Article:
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Resources to get you started with Algorithmia



Algorithmia’s “algo CLI” command-line interface tool provides convenient methods for interacting with the Algorithmia API, enabling you to manage and call algorithms, work with data in object stores, and access other resources on the Algorithmia platform.

This guide will show you how to configure the algo CLI in your terminal, how to execute algorithms and pass input, and how read data from and write data to hosted storage. For complete details about the Algorithmia API, please refer to the API Docs.

Set up the algo CLI client


The algo CLI can be installed using the python package manager pip:

pip install algorithmia

If you’ll be running Python algorithms, also set the version via export LANGUAGE_VERSION=python3.

See the algorithmia repository on PyPI to view algo CLI release versions.

Authentication and configuration

Algorithmia uses API keys to enable fine-grained access control across the platform, and you’ll need one to configure a profile to access Algorithmia resource programatically through the algo CLI.

For this example, you can use the default-key that’s created along with your account. This key is created with a broad set of permissions and will suffice for configuring a default profile. To view and manage your API keys, log in to the Algorithmia browser UI and navigate to your account profile and then API Keys. Read the docs for additional information about customizing API keys.

Begin the configuration process by running the command algo auth. You’ll see an interactive prompt, shown in the console output below, to guide you through setting up a default profile.

If you’re an Algorithmia Enterprise customer, you’ll need to replace the default ( base API URL with your own cluster-specific value. Note that it must contain the api prefix after the web protocol (https://), so if your domain is, your base API URL will be

You’ll also need to enter a valid API key; the line to specify a CA certificate is optional and can be skipped by hitting enter/return.

$ algo auth
Configuring authentication for profile: default
enter API address []:
enter API key:
(optional) enter path to custom CA certificate:

To verify that the default profile was configured successfully, or at any later point to determine which account a profile PROFILE_NAME is associated with, you can run algo ls --profile PROFILE_NAME. This will print out the account name on the cluster.

The steps above will configure a default profile for accessing resources from one account on one Algorithmia cluster. If you’d like to configure the algo CLI to be able to use more than one profile to access resources, for example to use multiple different accounts on a cluster or even to access multiple clusters, see Using multiple profiles, below.

Calling an algorithm

Algorithms take three basic types of input whether they are invoked directly through the API or by using a client: strings, JSON, and binary data. In addition, individual algorithms might have their own I/O requirements, such as using different data types for input and output, or accepting multiple types of input, so consult the algorithm’s documentation for specifics.

The first algorithm we’ll call is a “Hello world” algorithm, which can be created as demonstrated in the algorithm development Getting Started Guide. This simple algorithm takes a string as input and returns a string as output.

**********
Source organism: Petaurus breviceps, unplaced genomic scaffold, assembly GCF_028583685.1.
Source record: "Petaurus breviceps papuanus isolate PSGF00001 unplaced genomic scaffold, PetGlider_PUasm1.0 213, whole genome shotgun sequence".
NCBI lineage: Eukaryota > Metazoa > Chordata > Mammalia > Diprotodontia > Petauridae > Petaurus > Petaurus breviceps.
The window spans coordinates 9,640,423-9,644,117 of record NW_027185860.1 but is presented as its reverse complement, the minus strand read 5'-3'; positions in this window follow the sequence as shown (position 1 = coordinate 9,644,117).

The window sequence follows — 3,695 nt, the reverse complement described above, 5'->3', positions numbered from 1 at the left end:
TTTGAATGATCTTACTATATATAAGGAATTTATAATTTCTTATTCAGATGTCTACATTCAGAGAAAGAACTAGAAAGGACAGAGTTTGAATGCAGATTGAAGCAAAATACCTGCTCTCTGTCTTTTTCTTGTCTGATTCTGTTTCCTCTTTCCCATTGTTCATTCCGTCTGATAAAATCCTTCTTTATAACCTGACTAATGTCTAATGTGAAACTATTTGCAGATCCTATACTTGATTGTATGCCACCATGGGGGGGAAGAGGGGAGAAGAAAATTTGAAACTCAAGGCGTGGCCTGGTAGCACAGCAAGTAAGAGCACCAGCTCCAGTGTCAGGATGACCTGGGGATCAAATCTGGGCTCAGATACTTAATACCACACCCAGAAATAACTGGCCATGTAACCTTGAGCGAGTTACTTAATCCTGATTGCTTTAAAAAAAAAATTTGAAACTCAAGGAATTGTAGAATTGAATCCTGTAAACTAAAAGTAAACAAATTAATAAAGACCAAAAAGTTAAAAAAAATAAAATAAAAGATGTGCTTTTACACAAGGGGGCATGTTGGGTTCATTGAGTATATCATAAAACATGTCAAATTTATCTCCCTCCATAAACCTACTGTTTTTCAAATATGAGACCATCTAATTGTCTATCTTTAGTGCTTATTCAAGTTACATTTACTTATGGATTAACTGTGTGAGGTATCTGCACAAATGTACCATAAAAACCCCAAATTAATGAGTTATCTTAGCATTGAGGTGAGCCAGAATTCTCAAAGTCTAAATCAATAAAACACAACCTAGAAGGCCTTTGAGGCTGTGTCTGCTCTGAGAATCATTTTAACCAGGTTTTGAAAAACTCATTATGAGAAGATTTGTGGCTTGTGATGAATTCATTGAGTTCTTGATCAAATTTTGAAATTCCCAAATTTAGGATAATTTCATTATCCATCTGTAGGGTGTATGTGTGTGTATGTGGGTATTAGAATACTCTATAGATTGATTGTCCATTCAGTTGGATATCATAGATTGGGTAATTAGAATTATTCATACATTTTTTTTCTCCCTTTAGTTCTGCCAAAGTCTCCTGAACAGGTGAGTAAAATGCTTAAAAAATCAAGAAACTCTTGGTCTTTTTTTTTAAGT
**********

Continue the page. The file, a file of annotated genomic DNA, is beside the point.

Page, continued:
You can run the following command to make the request, where ALGO_OWNER is replaced by the name of the account owning the algorithm, and ALGO_NAME is replaced by the name of the algorithm.

$ algo run ALGO_OWNER/ALGO_NAME -d "HAL 9000"

This will print the phrase, Hello HAL 9000.

Complex JSON inputs

You can provide JSON input directly to Algorithms invoked using the CLI. By default, if the data parses as JSON, the CLI will assume that it’s JSON. You may also explicitly specify the input type as JSON using the -j flag.

Let’s consider a natural language processing algorithm example algorithm that takes JSON input (this is the nlp/LDA algorithm on Algorithmia’s Marketplace cluster). The algorithm documentation tells us that the algorithm accepts a list of documents and returns a number of topics that are relevant to those documents. The documents can be a list of strings, an Algorithmia data URI, or a web URL. We’ll call the algorithm using the first option—a list of strings.

The docs indicate that the valid input format contains the key docsList and at least one document (text) string.

  "docsList": [
    "this is document 1",
    "this is document 2",

This algorithm can be called as follows; note that the entire JSON payload is double quoted, so internal double quotes (on strings) must be escaped.

$ algo run nlp/LDA/1.0.0 -j "{\"docsList\": [\"It's apple picking season\", \"The apples are ready for picking\"]}"

The output will be in the format [{'picking': 2}, {'apple': 1}, {'apples': 1, 'ready': 1}, {'season': 1}], which is the list of relevant words and their associated topic frequencies.

You might have noticed that in this example we included a version number when instantiating the algorithm. Calling a specific version of the algorithm can be especially important in a production environment where the underlying implementation might change from version to version.

Request options

The Algorithmia API exposes options to configure algorithm requests. This includes support for specifying a non-default execution timeout duration as well as specifying an output file to which to write the response instead of printing to stdout. From the CLI, you can specify these options as arguments.

In the following example, the timeout is set to 60 seconds and the the output is written to a file instead of printed to the console.

$ algo run ALGO_OWNER/ALGO_NAME -d "HAL 9000" --timeout 60 --output results.txt

You can find more details about optional flags under API Docs > Invoke an Algorithm.


By default, one account can make up to 80 concurrent algorithm execution requests (this limit can be increased if needed).

Algorithmia has a 10-MB maximum input data payload limit and a 15-MB maximum output data payload limit. Therefore, to transfer large image files into and out of your algorithm, you may need to upload your data (JSON, JPEG, etc.) to a hosted data collection, passing the data URI to the algorithm as input instead of passing the data itself, and then reading the data from within the algorithm. See Algorithmia’s data API docs for sample code.

Note that these limits are actually slightly nuanced. When you send an input payload to an algorithm, that data is base64-encoded by the Algorithmia API client. So, for example, a 5-MB sequence of the letter “a” actually ends up as 6 MB of data transferred. You can verify this in a Python shell as shown below.

>>> import base64